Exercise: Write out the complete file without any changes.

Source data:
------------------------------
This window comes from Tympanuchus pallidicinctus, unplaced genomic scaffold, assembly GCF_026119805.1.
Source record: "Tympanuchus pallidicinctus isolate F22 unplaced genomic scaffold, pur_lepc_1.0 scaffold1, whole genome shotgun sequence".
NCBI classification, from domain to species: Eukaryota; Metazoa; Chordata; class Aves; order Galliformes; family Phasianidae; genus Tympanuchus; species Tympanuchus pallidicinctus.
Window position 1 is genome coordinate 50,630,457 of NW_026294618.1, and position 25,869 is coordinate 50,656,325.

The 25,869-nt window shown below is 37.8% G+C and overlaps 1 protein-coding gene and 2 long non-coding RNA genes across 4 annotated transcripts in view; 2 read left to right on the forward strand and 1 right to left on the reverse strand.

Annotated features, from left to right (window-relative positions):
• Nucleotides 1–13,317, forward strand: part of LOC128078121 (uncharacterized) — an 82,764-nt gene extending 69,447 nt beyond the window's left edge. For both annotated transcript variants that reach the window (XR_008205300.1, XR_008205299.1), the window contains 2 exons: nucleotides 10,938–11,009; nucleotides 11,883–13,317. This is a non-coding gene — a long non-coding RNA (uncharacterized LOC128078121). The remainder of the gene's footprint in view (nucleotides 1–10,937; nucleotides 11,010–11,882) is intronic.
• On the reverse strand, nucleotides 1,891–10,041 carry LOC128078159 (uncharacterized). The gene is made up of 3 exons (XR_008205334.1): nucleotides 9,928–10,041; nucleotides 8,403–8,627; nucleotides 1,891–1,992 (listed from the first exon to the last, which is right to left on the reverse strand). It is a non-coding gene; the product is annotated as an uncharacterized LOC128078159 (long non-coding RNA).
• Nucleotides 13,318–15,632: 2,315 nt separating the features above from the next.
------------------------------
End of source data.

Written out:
This window comes from Tympanuchus pallidicinctus, unplaced genomic scaffold, assembly GCF_026119805.1.
Source record: "Tympanuchus pallidicinctus isolate F22 unplaced genomic scaffold, pur_lepc_1.0 scaffold1, whole genome shotgun sequence".
NCBI classification, from domain to species: Eukaryota; Metazoa; Chordata; class Aves; order Galliformes; family Phasianidae; genus Tympanuchus; species Tympanuchus pallidicinctus.
Window position 1 is genome coordinate 50,630,457 of NW_026294618.1, and position 25,869 is coordinate 50,656,325.

The 25,869-nt window shown below is 37.8% G+C and overlaps 1 protein-coding gene and 2 long non-coding RNA genes across 4 annotated transcripts in view; 2 read left to right on the forward strand and 1 right to left on the reverse strand.

Annotated features, from left to right (window-relative positions):
• Nucleotides 1–13,317, forward strand: part of LOC128078121 (uncharacterized) — an 82,764-nt gene extending 69,447 nt beyond the window's left edge. For both annotated transcript variants that reach the window (XR_008205300.1, XR_008205299.1), the window contains 2 exons: nucleotides 10,938–11,009; nucleotides 11,883–13,317. This is a non-coding gene — a long non-coding RNA (uncharacterized LOC128078121). The remainder of the gene's footprint in view (nucleotides 1–10,937; nucleotides 11,010–11,882) is intronic.
• On the reverse strand, nucleotides 1,891–10,041 carry LOC128078159 (uncharacterized). The gene is made up of 3 exons (XR_008205334.1): nucleotides 9,928–10,041; nucleotides 8,403–8,627; nucleotides 1,891–1,992 (listed from the first exon to the last, which is right to left on the reverse strand). It is a non-coding gene; the product is annotated as an uncharacterized LOC128078159 (long non-coding RNA).
• Nucleotides 13,318–15,632: 2,315 nt separating the features above from the next.